Books that receive this much praise are often a disappointment, but I adored H is for Hawk. It's passionate, devastating, and, ultimately, hopeful. After her father's death, Helen Mcdonald is locked into a grieving process without apparent end. An experienced falconer, she branches out into goshawks, which have a bad reputation, and acquires a young bird she calls Mabel. The book follows Mabel's training, known as 'manning' as well as Mcdonald's slow emergence from her state of grief. At no point does Mcdonald hold back on the emotions of her grief, and of her repeated sense at failure in manning Mabel, even though she has a friend who assures her she's doing fine.

Interspersed with this narrative is a commentary on T.H. White (of The Sword in the Stone fame) and his trials and tribulations in failing to man a goshawk he called Gos. Mcdonald takes us through White's own book, The Goshawk, and alternatively weeps and rages over his failings and the bird's suffering.

Not for the faint-hearted, and to be treated carefully by those experiencing their own grief.

Heroes and Villains by Angela Carter.

Heroes and Villains cover

Heroes and Villains is a post-apocalyptic novel, of which women seem to have written far more examples than I realised before I began reading through the Mistressworks list. And yes, this is another Mistressworks book. It's also short, but makes up for that by being very dense with description and the evocation of the post-disaster landscape.

The book follows the story of Marianne, born and raised in a heavily-protected university environment, who longs for the freedom and wildness offered by the bike gangs who frequently raid the settlement. When she sees a young raider injured and gone into hiding, she sets out to rescue him. Her naive wish for adventure lands her in the middle of the gang's temporary base, and married to the young man she tried to save, and who has raped her.

Carter never shies away from stories other writers might hesitate to consider, and here we are obliged to see Marianne coping with her new husband, and enjoying sex with him despite an unpromising beginning. She's living in a dream where he is the only bulwark against the other raiders and their rough lifestyle and unhealthy environment. At the same time, she has to deal with another exile from the universities that dot the landscape--her husband's gay mentor, who keeps trying to kill him.

It's an uncomfortable and uncomforting book that refuses to conform to a mainstream view of women and their relationships with men. Suppose you did marry your rapist--and suppose you were attracted to him because of his potential for violence, because of his wild beauty, and because he's everything you're not supposed to want? These are the places we dare not look.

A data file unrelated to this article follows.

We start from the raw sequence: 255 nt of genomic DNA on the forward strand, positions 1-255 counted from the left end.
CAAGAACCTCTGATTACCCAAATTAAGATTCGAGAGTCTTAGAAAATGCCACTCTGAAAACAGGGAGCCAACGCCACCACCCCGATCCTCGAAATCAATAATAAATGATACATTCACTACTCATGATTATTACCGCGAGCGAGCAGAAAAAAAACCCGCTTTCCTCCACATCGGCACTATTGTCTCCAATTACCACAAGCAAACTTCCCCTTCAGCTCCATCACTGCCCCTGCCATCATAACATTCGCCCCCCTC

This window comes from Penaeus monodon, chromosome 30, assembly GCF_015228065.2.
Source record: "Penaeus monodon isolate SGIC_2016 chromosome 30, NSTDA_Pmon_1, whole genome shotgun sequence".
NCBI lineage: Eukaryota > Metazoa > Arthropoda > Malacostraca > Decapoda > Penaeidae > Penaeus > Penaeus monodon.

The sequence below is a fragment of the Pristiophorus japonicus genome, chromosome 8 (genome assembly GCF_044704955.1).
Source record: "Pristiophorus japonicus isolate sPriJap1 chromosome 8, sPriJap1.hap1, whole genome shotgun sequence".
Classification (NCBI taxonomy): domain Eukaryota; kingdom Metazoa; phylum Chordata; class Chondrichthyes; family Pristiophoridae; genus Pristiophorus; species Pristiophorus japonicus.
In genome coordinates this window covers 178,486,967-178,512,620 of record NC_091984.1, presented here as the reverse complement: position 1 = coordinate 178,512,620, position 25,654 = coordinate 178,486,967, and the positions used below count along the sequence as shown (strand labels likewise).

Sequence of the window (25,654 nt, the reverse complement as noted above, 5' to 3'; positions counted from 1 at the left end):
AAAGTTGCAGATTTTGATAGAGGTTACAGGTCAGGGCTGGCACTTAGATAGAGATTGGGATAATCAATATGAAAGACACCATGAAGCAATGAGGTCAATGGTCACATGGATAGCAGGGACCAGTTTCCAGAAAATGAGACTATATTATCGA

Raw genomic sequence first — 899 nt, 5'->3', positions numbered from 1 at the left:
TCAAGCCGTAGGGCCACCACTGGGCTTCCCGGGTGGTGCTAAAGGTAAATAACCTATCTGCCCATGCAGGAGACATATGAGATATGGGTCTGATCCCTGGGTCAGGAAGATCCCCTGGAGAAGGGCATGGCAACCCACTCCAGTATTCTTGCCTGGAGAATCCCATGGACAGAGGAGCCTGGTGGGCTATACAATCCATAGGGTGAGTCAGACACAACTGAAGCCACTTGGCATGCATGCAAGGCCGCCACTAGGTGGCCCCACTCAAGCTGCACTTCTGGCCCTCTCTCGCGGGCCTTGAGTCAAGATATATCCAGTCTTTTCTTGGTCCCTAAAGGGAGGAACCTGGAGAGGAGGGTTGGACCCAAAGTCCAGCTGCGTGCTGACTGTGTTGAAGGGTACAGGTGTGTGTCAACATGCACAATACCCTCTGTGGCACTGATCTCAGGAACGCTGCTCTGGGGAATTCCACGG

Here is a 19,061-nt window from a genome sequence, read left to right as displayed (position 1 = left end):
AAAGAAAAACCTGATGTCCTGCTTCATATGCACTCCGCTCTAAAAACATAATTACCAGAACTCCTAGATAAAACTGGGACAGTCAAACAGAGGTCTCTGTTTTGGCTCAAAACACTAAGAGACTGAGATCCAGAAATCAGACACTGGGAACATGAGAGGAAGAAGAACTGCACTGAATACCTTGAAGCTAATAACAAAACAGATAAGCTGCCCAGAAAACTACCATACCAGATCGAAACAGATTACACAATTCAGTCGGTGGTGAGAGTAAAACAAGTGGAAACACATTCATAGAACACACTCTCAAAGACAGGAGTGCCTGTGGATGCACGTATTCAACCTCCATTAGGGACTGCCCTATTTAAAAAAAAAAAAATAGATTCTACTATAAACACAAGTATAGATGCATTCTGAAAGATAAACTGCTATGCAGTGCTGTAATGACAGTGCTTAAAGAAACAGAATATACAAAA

Such a book should probably be loaded with trigger warnings.

Queen City Jazz by Kathleen Ann Goonan.

Queen City Jazz cover

One of the best SF writers you've never heard of, Goonan, here creates an astonishingly dense hard SF novel that explores a future of nanotech and the use of DNA for information storage. It's difficult to believe this book was first published in 1994, as the science is bang up to date.

It's not exactly a post-apocalyptic novel, for the world--well, Ohio--hasn't been destroyed so much as radically changed. People live in isolated communities, fearful of the nano-plagues that drive the infected to build rafts and sail down to New Orleans, where the conditions are unknown and unknowable.

Verity lives in a tiny community that worships a cult figure and by which she was adopted after being certified plague-free. Yet she has two curious bumps on her head, purpose unknown, which worry both her family and her. Verity longs to explore beyond her small world and to remember what she learns from the library's immersive couches, but her opportunity comes at a price. When a member of her community kills both her best friend and her dog, she must travel to Cincinnati in search of a way to bring them back to life.

(There are definite similarities up to this point with Heroes and Villains, see above)

Verity's trip to Cincinnati is fraught with danger and strange encounters, but it's when she penetrates the heart of the city that the story really begins. For Cincinnati's residents are caught in a cycle of impersonating artists and acting out stories that begins when the giant Bees awake from hibernation and continues remorselessly until winter returns.

Further, Verity discovers that she (and many other Verities both past and future) has been created for the purpose of finding a way to end this cycle, and return control of their own lives to Cincinnati's people. But is she up to the task? And what will she become?

A long and intense read that requires effort on the part of the reader, Queen City Jazz is also chock-full of references, most of which I probably didn't get. It would definitely reward insiders more.

Sister Noon by Karen Joy Fowler.

Sister Noon cover

My niece gifted me this book when she went home, stating clearly that she didn't recommend it. We'd both loved We Are All Completely Beside Ourselves, but this book wasn't nearly as loveable, for reasons that remain obscure.

On the face of it, it's a Fantasy version of a tale familiar to those who've read books about the travails of poor, middle-class women attempting to present a genteel face to the world. Lizzie Hayes raises funds for a home for abandoned and illegitimate children, and even though she's only the treasurer, she keeps being called upon to make important decisions concerning the admission of children and their welfare. This inevitably brings her into conflict with the matron, who seems to be the only other person active in the running of the home.

But Lizzie's problems multiply when she meets Mrs Pleasant (who appears in the novel in several different guises) and learns, through Mrs Pleasant's nominal employer, that her own father may have murdered a young woman.